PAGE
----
The history of WCW is mostly remembered for the bad. This was a company that had everything: The backing of a billionaire, prime-time programming, a loyal fanbase going back decades and a pretty stacked roster. Yet despite all that, they ended up losing the Monday Night War thanks to the incredible stupidity of those in charge. Entire books have been written of their mistakes, from booking to letting the talent call the shots and thus when you think WCW, you think failure.
However, WCW did do things right a lot, often by their talent. Indeed, it’s remarkable how many guys were much better in WCW than WWE. Sure, most found better success in WWE like Steve Austin and Chris Jericho and even Ric Flair. However, many others were actually a lot better off in WCW than they ever were in WWE. Whether bad booking or just WWE refusing to give them good stuff, these guys suffered badly. Here are 15 guys whose WCW fame just ended up being crushed in WWE and showed how that company could do better by their talent than WWE ever could.
15 Mike Awesome
One can argue that it’s not like WWE had too much to ruin. After living up to his name as a monster worker who could be a technical marvel in ECW, Awesome jumped to WCW as champion. The company’s genius move was to give him the gimmick of a 1970s lounge lizard and then chasing fat women. He seemed to get back into his old style in WWE, winning the Hardcore title. But despite all his great potential, WWE basically ignored Awesome during the Invasion, putting him on B-shows rather than the bigger shows where he could have made a much bigger impact.
He was a jobber, a horrible fall for such a terrific worker and when released, he did not talk of his time in good terms. This may be an easy joke but it’s true; Mike’s tenure in WWE was not awesome by any means.
14 Shane Douglas
It’s forgotten by some how Douglas cut his teeth in WCW first. The Dynamic Dudes were a bit of a joke but Douglas still showed some promise. This paid off as he and Ricky Steamboat formed a fantastic team to win the tag team titles and have great feuds with various teams. Douglas would use that to become “The Franchise” in ECW, a main eventer as champion and a fantastic mic guy. WWE’s idea for him in 1995 was to have him as “Dean Douglas,” playing up a teacher who ended his skits raking his nails on a chalkboard. It wasn’t bad but nowhere as effective as just letting Douglas cut loose on the mic.
The worst part was how Douglas started to clash with the Kliq who were running things backstage. He won the IC title when Shawn Michaels vacated it but then dropped it in 15 minutes to Razor Ramon. This led to a backstage row ending with Douglas leaving to head back to ECW. He’s still rather bitter about the whole thing and one can hardly blame him as WWE pushed a great talent down from the start.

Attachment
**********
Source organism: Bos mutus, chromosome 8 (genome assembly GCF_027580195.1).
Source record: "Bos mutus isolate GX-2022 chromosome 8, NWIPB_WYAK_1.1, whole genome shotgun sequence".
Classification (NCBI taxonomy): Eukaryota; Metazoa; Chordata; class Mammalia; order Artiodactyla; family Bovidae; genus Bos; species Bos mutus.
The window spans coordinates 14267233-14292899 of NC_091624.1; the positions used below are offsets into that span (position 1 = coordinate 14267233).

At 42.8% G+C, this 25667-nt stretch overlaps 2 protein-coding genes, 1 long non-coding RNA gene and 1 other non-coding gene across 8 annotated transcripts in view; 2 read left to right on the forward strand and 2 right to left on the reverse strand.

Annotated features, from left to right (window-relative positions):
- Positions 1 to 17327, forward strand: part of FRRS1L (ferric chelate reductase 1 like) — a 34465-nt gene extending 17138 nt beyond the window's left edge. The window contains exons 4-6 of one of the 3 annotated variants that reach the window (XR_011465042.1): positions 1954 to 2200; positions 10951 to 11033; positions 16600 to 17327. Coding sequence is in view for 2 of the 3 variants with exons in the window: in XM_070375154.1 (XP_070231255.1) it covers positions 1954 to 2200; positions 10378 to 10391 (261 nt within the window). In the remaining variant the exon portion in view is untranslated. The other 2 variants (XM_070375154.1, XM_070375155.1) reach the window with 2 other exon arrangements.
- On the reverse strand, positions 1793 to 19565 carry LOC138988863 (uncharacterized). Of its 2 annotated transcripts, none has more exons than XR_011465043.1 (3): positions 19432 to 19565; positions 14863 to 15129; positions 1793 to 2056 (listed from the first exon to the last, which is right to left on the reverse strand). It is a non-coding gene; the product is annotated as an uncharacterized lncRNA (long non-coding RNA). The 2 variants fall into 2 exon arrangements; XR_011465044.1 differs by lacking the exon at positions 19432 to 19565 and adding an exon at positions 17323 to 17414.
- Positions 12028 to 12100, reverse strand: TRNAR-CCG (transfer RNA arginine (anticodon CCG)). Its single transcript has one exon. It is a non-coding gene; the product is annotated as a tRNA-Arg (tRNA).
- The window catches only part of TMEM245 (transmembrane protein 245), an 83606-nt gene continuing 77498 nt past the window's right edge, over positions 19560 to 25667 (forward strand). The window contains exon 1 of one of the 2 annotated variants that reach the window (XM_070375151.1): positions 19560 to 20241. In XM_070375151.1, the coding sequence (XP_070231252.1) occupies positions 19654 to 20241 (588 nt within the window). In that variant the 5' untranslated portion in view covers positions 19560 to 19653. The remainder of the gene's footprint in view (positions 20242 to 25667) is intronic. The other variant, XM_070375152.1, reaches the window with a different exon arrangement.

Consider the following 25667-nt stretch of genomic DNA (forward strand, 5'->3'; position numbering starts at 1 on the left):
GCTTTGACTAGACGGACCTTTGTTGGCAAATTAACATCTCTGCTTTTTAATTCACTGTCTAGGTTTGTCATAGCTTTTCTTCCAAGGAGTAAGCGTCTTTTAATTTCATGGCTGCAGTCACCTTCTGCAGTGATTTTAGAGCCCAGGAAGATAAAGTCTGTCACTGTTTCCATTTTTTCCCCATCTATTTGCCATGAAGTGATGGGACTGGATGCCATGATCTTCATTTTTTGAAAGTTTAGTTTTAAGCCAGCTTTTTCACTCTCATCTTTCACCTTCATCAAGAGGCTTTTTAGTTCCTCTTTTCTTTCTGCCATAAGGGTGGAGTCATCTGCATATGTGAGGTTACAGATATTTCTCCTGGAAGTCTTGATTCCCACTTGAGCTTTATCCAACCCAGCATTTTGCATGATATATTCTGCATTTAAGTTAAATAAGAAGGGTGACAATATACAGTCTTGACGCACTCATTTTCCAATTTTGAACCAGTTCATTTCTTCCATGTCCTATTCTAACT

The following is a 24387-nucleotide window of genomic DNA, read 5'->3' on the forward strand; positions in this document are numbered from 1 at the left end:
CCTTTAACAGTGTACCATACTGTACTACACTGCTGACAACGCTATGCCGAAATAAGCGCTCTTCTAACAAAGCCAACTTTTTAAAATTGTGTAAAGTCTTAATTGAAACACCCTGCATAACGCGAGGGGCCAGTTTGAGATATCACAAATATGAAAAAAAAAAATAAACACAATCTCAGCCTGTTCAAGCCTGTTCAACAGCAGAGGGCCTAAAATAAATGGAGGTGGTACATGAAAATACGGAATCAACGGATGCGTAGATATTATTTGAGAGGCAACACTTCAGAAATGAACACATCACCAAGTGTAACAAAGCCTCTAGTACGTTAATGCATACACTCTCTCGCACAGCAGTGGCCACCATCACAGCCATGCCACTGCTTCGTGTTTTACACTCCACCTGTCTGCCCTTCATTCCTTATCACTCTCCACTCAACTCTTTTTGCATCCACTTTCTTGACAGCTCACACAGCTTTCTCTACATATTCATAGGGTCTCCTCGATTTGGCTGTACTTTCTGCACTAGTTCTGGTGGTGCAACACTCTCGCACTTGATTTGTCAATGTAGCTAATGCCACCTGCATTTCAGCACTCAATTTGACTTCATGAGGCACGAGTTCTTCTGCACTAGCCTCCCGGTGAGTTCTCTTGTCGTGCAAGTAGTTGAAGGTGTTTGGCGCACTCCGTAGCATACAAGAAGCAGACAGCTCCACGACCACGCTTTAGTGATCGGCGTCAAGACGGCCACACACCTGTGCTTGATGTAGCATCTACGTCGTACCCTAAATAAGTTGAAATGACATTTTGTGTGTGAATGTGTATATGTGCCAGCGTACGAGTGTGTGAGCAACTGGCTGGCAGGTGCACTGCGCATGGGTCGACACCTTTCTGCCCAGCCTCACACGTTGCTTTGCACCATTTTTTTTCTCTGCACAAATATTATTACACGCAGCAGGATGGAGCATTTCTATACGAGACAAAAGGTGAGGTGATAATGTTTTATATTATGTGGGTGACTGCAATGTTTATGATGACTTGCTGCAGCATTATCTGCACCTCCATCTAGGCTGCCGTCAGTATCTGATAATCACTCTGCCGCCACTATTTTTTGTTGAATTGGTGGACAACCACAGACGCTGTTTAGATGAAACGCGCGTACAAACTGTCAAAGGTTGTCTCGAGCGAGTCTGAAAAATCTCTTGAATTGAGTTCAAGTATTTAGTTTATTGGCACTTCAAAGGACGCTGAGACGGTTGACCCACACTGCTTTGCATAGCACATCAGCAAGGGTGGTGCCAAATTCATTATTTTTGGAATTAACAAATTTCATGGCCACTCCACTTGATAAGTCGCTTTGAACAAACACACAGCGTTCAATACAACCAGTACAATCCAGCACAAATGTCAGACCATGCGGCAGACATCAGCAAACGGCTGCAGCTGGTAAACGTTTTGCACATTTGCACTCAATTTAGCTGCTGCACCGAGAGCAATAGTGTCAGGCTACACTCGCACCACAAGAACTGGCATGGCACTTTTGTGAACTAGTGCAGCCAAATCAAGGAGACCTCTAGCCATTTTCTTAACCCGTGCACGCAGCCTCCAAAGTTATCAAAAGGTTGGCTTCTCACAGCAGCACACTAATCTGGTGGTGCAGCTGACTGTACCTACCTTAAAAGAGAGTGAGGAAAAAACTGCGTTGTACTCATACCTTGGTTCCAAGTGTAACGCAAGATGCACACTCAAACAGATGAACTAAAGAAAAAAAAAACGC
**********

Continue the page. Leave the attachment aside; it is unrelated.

A standout in Mexican wrestling, Psicosis was signed onto WCW and quickly key to their Cruiserweight division. His matches with Rey Mysterio and Dean Malenko tore down the house and even after losing his mask, he was a good deal. This included the rather bizarre circumstances where he managed to lose two titles he technically never won. Signed to WWE in 2005, Psicosis seemed ready to boost their Cruiserweight division as well. Instead, he was saddled with being put with Juventud Guerrera and Super Crazy as the Mexicools.
Driving around on lawn mowers, the trio played up every stereotype of Mexicans, while putting on bad matches and insulting promos and skits. His work with the new ECW hardly set the ring on fire and he would return to Mexico soon after. The only thing crazy about Psicosis in WWE was just how badly the company botched him.
12 Sean O’Haire
A bright spot of the dying days of WCW was O’Haire and Chuck Palumbo reigning as tag team champions, a good team with a lot of promise. They came to WWE with those titles and set up to be a key part of the Invasion. Instead, they were completely destroyed by Kane and The Undertaker for the titles, including a viciously one-sided cage match.
O’Haire spent time in the lower rungs before coming back with a bizarre character who advocated living in sin. This led to crazy promos and inspiring some folks to streak while his matches weren’t exactly great. Despite the aid of Roddy Piper, O’Haire’s stock in the company dropped and he was released, another victim of the bad stuff of the Invasion. It's a shame they didn't stick with him a little longer, as his devil's advocate gimmick actually had some promise.
11 2 Cold Scorpio